When the world is upside and the future is uncertain, I lose myself in listening to music. Over the summer, I moved 500 miles away to start a new job in a new city in a new state — in the midst of a global pandemic that seems like it’ll never end and the climate crisis never not far from my mind. Fortunately for me, 2021 is shaping up to be a great year for music. I’m listening to more music than I have in years and especially listening to more new music, so I have plenty of albums to lose myself in. The one album I’d been anxiously awaiting is How Long Do You Think It’s Gonna Last, the sophomore release from Big Red Machine. After spending time with it over the last two weeks, it seems to distill the feeling of this moment in a way I’ve never heard before.
Big Red Machine, who released their first album in 2018, is a collaboration between Aaron Dessner of The National and Justin Vernon of Bon Iver. I am a fan of their work independently so I was primed to like the album (and did!) but I read it mostly as a side project for the two: basically a Bon Iver album produced by Dessner. On How Long Do You Think It’s Gonna Last?, however, the project feels more than a vanity project, doubling down on what they are best, getting more expansive and more personal at the same time.
On this new album, Vernon steps back from the lead vocals to make space for a host of guests including Taylor Swift, Fleet Foxes, Anais Mitchell, Ben Howard, and even Dessner himself, singing lead for the first time. The album — and Big Machine as a project — is built around the idea of collaboration and Dessner calls on his friends to make this album truly feel like a collective. The diversity in styles here deepen the songwriting while showing Dessner’s production chops as he moves from the spare piano-driven tracks to the Arthur Russell-esque “Hoping Then”, the folklore-like “Renegade” to the lush “Hutch”. This range of voices, styles, and approaches should make the album feel disjointed yet it’s all held together — musically through Dessner’s production but also lyrically. There’s an arc to the album — it both opens and closes with Anais Mitchell driven tracks and returns again and again to questions of nostalgia, childhood, memories, and the fleeting nature of time.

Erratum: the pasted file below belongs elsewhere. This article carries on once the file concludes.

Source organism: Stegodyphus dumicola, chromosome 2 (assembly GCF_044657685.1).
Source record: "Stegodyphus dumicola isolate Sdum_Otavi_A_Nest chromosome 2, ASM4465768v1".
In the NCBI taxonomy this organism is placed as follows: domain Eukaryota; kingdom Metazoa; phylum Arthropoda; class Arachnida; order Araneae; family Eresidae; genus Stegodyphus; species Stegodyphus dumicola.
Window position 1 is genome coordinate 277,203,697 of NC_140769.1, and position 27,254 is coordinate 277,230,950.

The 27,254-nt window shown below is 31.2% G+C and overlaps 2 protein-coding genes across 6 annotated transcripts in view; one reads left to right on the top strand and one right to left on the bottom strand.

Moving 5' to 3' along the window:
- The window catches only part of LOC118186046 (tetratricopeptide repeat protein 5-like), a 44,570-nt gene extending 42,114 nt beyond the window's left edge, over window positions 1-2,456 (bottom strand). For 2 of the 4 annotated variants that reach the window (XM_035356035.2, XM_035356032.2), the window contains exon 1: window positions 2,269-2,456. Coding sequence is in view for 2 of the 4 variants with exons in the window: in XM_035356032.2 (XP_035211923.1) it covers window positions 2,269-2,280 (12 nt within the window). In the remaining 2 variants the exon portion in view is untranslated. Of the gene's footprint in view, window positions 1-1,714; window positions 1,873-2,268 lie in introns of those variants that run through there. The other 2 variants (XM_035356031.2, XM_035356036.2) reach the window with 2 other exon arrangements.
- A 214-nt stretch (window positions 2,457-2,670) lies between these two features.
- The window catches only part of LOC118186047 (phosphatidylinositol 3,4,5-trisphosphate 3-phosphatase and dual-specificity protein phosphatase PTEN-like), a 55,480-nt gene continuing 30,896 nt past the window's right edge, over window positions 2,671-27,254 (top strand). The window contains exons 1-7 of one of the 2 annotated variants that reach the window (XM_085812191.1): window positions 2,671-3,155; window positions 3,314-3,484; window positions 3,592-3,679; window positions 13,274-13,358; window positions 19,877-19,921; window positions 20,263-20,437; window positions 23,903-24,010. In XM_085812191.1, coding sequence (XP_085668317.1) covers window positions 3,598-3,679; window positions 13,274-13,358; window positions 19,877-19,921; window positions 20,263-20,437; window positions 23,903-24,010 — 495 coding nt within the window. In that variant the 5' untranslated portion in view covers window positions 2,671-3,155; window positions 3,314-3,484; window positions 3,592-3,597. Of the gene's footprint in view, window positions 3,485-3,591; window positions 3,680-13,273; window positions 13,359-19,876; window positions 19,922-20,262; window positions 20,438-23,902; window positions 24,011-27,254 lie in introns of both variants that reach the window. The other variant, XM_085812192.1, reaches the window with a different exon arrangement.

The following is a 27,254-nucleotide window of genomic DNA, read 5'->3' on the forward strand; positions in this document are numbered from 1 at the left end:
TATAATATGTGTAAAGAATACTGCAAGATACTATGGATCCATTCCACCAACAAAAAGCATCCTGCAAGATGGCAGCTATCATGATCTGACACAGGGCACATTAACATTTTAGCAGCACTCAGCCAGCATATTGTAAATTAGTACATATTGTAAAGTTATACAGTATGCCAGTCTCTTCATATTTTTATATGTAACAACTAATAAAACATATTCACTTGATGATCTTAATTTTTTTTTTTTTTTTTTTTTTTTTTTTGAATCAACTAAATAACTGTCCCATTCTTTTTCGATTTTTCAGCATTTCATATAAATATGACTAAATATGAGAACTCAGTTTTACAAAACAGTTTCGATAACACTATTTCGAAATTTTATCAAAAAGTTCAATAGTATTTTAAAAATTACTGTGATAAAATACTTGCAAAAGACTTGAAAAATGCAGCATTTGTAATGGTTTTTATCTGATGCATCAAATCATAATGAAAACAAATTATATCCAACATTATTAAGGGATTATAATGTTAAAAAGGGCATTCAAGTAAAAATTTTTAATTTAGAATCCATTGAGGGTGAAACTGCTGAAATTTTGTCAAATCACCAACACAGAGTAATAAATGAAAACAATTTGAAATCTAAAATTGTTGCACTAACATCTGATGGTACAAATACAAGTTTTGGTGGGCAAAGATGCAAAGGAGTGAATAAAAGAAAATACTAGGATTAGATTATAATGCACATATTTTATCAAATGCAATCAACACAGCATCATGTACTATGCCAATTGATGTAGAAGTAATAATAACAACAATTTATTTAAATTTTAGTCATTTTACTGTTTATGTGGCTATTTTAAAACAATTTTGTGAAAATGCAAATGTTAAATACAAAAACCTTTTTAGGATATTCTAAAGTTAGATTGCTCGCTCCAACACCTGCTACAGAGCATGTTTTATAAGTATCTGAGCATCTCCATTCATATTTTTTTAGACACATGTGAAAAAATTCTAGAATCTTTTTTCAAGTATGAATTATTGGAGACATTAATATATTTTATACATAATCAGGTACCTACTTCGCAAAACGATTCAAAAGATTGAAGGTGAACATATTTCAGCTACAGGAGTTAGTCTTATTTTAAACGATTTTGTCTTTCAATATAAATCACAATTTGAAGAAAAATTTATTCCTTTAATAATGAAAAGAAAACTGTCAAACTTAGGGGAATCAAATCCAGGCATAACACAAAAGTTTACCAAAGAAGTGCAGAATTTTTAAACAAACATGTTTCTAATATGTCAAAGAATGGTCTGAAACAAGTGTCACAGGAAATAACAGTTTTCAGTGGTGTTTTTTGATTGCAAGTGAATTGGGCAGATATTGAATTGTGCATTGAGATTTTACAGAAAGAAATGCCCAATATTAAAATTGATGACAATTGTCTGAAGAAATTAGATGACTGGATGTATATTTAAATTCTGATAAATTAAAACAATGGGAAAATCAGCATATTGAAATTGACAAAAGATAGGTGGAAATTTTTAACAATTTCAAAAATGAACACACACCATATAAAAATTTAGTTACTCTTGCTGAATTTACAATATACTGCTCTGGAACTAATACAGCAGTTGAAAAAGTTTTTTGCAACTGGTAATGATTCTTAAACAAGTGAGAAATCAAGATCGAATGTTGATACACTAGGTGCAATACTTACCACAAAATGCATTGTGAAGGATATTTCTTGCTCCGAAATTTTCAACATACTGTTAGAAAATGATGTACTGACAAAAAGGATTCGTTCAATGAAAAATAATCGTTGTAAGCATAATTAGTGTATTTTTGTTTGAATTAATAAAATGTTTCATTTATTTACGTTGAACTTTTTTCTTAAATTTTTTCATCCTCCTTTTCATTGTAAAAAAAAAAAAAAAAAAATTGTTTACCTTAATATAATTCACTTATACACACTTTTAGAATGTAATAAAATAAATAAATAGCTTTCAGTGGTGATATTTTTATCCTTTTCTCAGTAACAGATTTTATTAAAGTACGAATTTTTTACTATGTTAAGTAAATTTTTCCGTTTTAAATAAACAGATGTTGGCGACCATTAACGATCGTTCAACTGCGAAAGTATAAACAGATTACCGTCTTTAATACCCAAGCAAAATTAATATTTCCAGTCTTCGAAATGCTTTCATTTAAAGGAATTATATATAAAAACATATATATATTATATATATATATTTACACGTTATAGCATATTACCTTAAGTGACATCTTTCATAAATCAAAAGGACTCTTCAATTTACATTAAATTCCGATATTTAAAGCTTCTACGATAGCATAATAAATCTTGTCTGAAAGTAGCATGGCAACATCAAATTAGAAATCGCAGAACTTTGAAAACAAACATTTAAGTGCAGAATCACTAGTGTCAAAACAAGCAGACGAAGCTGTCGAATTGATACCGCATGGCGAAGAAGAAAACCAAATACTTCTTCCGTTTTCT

I don’t think of either Dessner or Vernon as especially personal lyricists. Matt Berninger, the lead vocalist and lyricist for The National often works on abstract songs, the lyrics fragmented and obscure rather than direct. Vernon, whose Bon Iver debuted with a folksy, confessional album, has, with each new album moved towards a fascinating indecipherably, creating the impression of confession while composing songs that are literally unpronounceable. “The ready-made idioms of folk and rock that inspired his first couple of albums are no longer sufficient,” Hua Hsu wrote in The New Yorker after Bon Iver’s 2016 album 22, A Million. “Instead, 22 is filled with a sense of adventure and mischief that his older works seemed too serious to indulge. It’s an attempt at a new language, as evidenced by the album’s unusual song titles and hip-hop-inspired approach to production.”
Yet, in How Long…, the lyrics feel much more direct, more personal: the centerpiece, Hutch, a tribute to the late Scott Hutchinson of Frightened Rabbit, rises to gospel-choir like chorus that nearly brought me to tears. In Brycie, a song Dessner wrote for his twin brother, Bryce, he sings, You watched my back when we were young / You stick around when we're old / I’m sleeping sound when you're in the room / You help me stay above the ground, carrying a vulnerability I haven’t heard in either of their prior work. The clever lyricism both Dessner and Vernon are known for is still very much present, but they’re mixed with a narrativity that carries a newfound depth I keep coming back to.
Quarantine has proven incredibly productive for Dessner who’s profile rose when he produced Taylor Swift’s two quarantine projects, folklore and evermore as well as the new Ben Howard album and now How Long Do You Think It’s Gonna Last? feels in keeping with the themes he and Swift explored on her albums pushing Dessner’s work farther than he has before. The album’s core is a melancholy we’ve come to expect from Dessner and Vernon (and Taylor’s latest move), but the album moves from joy to sorrow, love to regret, capturing a range of emotions that feel especially attuned to the world today.
In the album closer, New Auburn, vocalist Anais Mitchell asks Who are you to listen? / who are you to care?, as if breaking the fourth wall, asking the listeners, why we’re still here, listening in on this confession. We’re here — as the world burns, with an uncertain future longing for the past — because we need each other.
This is a publishing experiment. The above was originally published on my blog but thought it might be fun to send it out here as well, a long with some bite-size notes and thoughts below. Do you like this format? Want more mini-essays in your inbox? Curious what you think!
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FYI, I'm back on Instagram for the time being. Been posting photos there again and having fun with stories. Who knows how long it's gonna last (subtle BRM callback) but you can follow me there for smaller updates.
The best thing I made in the last few weeks were these shrimp mango tacos for NYT Cooking. They come together quickly and are packed with flavor. We made a corn salsa to add to them but ended up liking it so much we ate these for a few days in a row!